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You've created your short film, so what next?

Looking for away to promote your short film? Rob Munday delves into various effective methods of promoting, distributing, and maximizing the impact of your filmmaking.

Alfie Barker on set of Hanging On
Photo Credit: Hanging On | Cosmosquare Films, Directed by Alfie Barker & Still by Anastasia Arsentyeva.

Alfie Barker’s short film Hanging On played a number of festivals, including BFI London, Sheff Doc Fest & Encounters, before being released online, where it was selected for Short of the Week and as a Vimeo Staff Pick.

You've created your short film, so what next?

After meticulously blending the sound, refining the colour grade, and incorporating the credits, your short film has reached completion. However, if you believe this marks the culmination of your efforts, think again. There's still much to be done to secure an audience for your film. With all the hard work that’s gone into your production, it would be a shame to stumble at the final hurdle. In this article, we aim to share the crucial next steps filmmakers must take after completing.

Plan a Distribution Strategy

To get your film in front of an engaged audience, a strategy for its distribution is going to be vital. Two immediate avenues can be pursued to achieve this: film festivals and online platforms.

Film Festivals

Participating in a reputable film festival, where your short film can be showcased to an enthusiastic audience, marks a crucial milestone in a filmmaker's journey. However, given the financial constraints faced by many filmmakers, it becomes imperative to adopt a practical strategy when submitting to festivals. The emphasis here is on being "realistic" and avoiding unnecessary expenditure of time and money by assessing whether your film aligns with a festival's preferences by delving into their past selections and curatorial approach. After establishing your budget for submissions, you can commence the process of creating a festival list, prioritising them based on prestige and premiere requirements (as some top-tier festivals require premieres). If your film faces rejections from your top-priority festivals, it may be prudent to shift focus to the second-tier events at that point, or start thinking about an online release. It's important not to be too disheartened if your film is declined, as various factors could have influenced that decision.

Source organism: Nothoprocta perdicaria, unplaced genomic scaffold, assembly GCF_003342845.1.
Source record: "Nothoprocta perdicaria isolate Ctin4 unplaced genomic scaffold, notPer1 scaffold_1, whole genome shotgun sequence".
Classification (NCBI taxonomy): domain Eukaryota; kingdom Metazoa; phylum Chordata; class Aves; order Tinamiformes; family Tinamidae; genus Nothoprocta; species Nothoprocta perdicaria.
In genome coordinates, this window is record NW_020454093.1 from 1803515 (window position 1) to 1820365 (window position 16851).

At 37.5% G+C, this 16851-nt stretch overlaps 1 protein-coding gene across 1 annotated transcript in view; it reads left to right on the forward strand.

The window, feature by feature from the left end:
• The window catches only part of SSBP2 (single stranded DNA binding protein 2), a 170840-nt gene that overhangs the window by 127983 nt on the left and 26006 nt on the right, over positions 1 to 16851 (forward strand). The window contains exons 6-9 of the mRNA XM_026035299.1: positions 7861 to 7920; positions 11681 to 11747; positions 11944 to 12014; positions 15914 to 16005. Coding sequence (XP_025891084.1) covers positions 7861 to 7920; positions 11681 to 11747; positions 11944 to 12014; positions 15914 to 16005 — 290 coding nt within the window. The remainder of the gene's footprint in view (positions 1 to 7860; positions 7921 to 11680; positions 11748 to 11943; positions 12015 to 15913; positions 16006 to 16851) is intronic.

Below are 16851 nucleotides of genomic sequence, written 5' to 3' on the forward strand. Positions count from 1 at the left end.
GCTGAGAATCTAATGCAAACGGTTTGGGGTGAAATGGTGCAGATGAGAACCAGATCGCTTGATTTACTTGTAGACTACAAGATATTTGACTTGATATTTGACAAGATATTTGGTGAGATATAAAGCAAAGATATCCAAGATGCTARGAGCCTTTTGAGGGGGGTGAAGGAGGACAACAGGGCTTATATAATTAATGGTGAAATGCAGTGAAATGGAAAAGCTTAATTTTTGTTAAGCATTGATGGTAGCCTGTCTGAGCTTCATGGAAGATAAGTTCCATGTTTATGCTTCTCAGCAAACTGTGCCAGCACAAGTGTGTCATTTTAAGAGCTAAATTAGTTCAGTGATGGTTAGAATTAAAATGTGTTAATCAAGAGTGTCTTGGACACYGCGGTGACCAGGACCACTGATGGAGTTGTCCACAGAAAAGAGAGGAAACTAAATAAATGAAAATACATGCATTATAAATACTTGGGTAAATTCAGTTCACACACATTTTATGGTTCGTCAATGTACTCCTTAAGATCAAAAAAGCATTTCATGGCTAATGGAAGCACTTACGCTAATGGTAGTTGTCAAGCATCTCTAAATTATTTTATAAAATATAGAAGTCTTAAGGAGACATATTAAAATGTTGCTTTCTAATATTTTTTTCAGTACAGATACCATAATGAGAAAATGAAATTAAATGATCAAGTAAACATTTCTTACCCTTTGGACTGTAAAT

Online Platforms

While festivals can offer a dedicated and devoted audience for your short, opting for an online release can extend its reach to a broader and more expansive audience. Whether you plan to unveil your film online after a festival run, or prefer an immediate internet release, collaborating with a release partner is the most effective way to connect with an eager audience. Trusted entities, ranging from major news organisations like The New York Times, to specialised short film platforms like Short of the Week, have honed their practices over years. They boast dedicated viewerships passionate about short films, alleviating the burden of finding/building one yourself from your responsibilities. The majority of online platforms welcome submissions, so submit early and, again, do your research. Whoever you choose to launch with (and often it’s advisable to release with more than one partner for wider exposure), just be sure to read any terms and conditions you have to sign, to ensure you know exactly what you’re agreeing to.

Sam Baron TDH
Photo Credit: Tall Dark and Handsome | Directed by Sam Baron & Still by Lara Cornell

When Sam Baron decided to release his latest short film Tall Dark and Handsome online he partnered with Directors Notes and Short of the Week to ensure his film was seen by a wide audience.

Create an Online Presence for your Short Film

The moment you begin work on your short film, you’ll want to think about creating an online presence, so you can start to build an audience for your project. You have a number of options available at your disposal:

Social Media - The various social platforms provide an effective method for keeping followers updated with the progress of your production. Start sharing updates as early as possible and keep posting throughout the creation of your short, it’s important to be consistent. 

Website - Setting up a dedicated page for your short film on your personal website gives fans an easy access point to your work. Be sure to include a synopsis, images, festival acceptances and more.

YouTube/Vimeo - Video listing sites, YouTube & Vimeo, provide another easy avenue for building a fanbase online. As you’ll likely use one of these platforms for your online release, it’s a strategic move to build a presence and following as early as possible.

Film Listing Sites - Sites like Letterboxd and IMDB can be a useful resource for both filmmakers and film enthusiasts. As a filmmaker listing your work provides an opportunity for an audience to find out more about a production and leave reviews.

Have your next project ready to pitch

Whether your short film navigates the festival circuit or finds its way to online platforms, new opportunities will hopefully be on the horizon. As you look to advance your filmmaking career, it’s always important to have future projects ready to pitch to any new contacts you make. So flesh out those ideas and provide compelling reasons for supporting this new work, or that opportunity may pass you by.